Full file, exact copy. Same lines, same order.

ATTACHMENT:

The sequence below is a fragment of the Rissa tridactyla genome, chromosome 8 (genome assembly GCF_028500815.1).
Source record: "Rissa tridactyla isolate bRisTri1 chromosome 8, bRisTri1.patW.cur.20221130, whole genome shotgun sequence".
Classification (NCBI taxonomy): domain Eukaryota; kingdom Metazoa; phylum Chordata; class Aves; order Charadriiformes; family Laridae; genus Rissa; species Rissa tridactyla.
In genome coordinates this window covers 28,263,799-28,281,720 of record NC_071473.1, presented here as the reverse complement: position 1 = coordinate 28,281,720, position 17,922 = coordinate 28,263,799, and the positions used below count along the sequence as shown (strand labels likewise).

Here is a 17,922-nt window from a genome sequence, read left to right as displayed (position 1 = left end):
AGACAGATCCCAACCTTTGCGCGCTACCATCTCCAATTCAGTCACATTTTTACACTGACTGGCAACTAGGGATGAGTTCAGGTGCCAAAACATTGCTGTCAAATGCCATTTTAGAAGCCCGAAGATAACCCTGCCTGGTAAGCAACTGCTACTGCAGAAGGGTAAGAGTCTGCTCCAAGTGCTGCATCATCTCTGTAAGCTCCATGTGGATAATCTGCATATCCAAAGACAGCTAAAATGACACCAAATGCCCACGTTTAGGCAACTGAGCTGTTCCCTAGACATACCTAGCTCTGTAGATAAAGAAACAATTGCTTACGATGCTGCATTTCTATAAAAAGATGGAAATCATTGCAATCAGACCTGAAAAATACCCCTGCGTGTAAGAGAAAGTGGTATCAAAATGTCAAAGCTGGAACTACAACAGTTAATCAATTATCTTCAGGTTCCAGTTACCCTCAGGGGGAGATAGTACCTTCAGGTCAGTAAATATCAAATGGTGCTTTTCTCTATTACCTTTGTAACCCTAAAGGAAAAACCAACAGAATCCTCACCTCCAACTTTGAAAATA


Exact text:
The sequence below is a fragment of the Rissa tridactyla genome, chromosome 8 (genome assembly GCF_028500815.1).
Source record: "Rissa tridactyla isolate bRisTri1 chromosome 8, bRisTri1.patW.cur.20221130, whole genome shotgun sequence".
Classification (NCBI taxonomy): domain Eukaryota; kingdom Metazoa; phylum Chordata; class Aves; order Charadriiformes; family Laridae; genus Rissa; species Rissa tridactyla.
In genome coordinates this window covers 28,263,799-28,281,720 of record NC_071473.1, presented here as the reverse complement: position 1 = coordinate 28,281,720, position 17,922 = coordinate 28,263,799, and the positions used below count along the sequence as shown (strand labels likewise).

Here is a 17,922-nt window from a genome sequence, read left to right as displayed (position 1 = left end):
AGACAGATCCCAACCTTTGCGCGCTACCATCTCCAATTCAGTCACATTTTTACACTGACTGGCAACTAGGGATGAGTTCAGGTGCCAAAACATTGCTGTCAAATGCCATTTTAGAAGCCCGAAGATAACCCTGCCTGGTAAGCAACTGCTACTGCAGAAGGGTAAGAGTCTGCTCCAAGTGCTGCATCATCTCTGTAAGCTCCATGTGGATAATCTGCATATCCAAAGACAGCTAAAATGACACCAAATGCCCACGTTTAGGCAACTGAGCTGTTCCCTAGACATACCTAGCTCTGTAGATAAAGAAACAATTGCTTACGATGCTGCATTTCTATAAAAAGATGGAAATCATTGCAATCAGACCTGAAAAATACCCCTGCGTGTAAGAGAAAGTGGTATCAAAATGTCAAAGCTGGAACTACAACAGTTAATCAATTATCTTCAGGTTCCAGTTACCCTCAGGGGGAGATAGTACCTTCAGGTCAGTAAATATCAAATGGTGCTTTTCTCTATTACCTTTGTAACCCTAAAGGAAAAACCAACAGAATCCTCACCTCCAACTTTGAAAATA